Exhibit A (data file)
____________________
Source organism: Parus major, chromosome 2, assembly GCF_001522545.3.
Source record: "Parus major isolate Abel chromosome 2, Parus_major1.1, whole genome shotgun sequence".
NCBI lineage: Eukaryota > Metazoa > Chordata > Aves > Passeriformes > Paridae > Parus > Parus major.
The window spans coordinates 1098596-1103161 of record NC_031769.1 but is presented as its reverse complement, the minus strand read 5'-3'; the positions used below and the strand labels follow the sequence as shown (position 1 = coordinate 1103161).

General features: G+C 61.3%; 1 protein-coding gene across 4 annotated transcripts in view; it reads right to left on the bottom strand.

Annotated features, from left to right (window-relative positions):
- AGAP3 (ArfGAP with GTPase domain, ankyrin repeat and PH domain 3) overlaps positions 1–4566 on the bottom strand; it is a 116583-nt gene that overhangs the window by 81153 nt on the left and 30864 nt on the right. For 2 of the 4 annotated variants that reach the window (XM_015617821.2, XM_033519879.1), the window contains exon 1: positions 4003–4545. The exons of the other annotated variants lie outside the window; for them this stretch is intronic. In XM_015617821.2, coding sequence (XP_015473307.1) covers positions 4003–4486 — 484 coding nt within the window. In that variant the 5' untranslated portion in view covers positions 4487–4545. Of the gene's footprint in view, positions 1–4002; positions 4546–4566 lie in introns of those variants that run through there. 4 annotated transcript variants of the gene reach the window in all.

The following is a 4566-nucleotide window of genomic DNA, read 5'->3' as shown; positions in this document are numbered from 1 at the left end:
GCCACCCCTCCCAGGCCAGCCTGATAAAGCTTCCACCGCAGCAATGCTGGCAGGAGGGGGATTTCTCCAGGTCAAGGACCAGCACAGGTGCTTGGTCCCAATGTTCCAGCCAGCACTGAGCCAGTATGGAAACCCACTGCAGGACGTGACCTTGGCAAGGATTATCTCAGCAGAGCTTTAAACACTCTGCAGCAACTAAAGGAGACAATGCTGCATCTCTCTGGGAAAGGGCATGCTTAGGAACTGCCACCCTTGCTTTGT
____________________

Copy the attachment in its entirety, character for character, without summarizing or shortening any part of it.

Source organism: Parus major, chromosome 2, assembly GCF_001522545.3.
Source record: "Parus major isolate Abel chromosome 2, Parus_major1.1, whole genome shotgun sequence".
NCBI lineage: Eukaryota > Metazoa > Chordata > Aves > Passeriformes > Paridae > Parus > Parus major.
The window spans coordinates 1098596-1103161 of record NC_031769.1 but is presented as its reverse complement, the minus strand read 5'-3'; the positions used below and the strand labels follow the sequence as shown (position 1 = coordinate 1103161).

General features: G+C 61.3%; 1 protein-coding gene across 4 annotated transcripts in view; it reads right to left on the bottom strand.

Annotated features, from left to right (window-relative positions):
- AGAP3 (ArfGAP with GTPase domain, ankyrin repeat and PH domain 3) overlaps positions 1–4566 on the bottom strand; it is a 116583-nt gene that overhangs the window by 81153 nt on the left and 30864 nt on the right. For 2 of the 4 annotated variants that reach the window (XM_015617821.2, XM_033519879.1), the window contains exon 1: positions 4003–4545. The exons of the other annotated variants lie outside the window; for them this stretch is intronic. In XM_015617821.2, coding sequence (XP_015473307.1) covers positions 4003–4486 — 484 coding nt within the window. In that variant the 5' untranslated portion in view covers positions 4487–4545. Of the gene's footprint in view, positions 1–4002; positions 4546–4566 lie in introns of those variants that run through there. 4 annotated transcript variants of the gene reach the window in all.

The following is a 4566-nucleotide window of genomic DNA, read 5'->3' as shown; positions in this document are numbered from 1 at the left end:
GCCACCCCTCCCAGGCCAGCCTGATAAAGCTTCCACCGCAGCAATGCTGGCAGGAGGGGGATTTCTCCAGGTCAAGGACCAGCACAGGTGCTTGGTCCCAATGTTCCAGCCAGCACTGAGCCAGTATGGAAACCCACTGCAGGACGTGACCTTGGCAAGGATTATCTCAGCAGAGCTTTAAACACTCTGCAGCAACTAAAGGAGACAATGCTGCATCTCTCTGGGAAAGGGCATGCTTAGGAACTGCCACCCTTGCTTTGT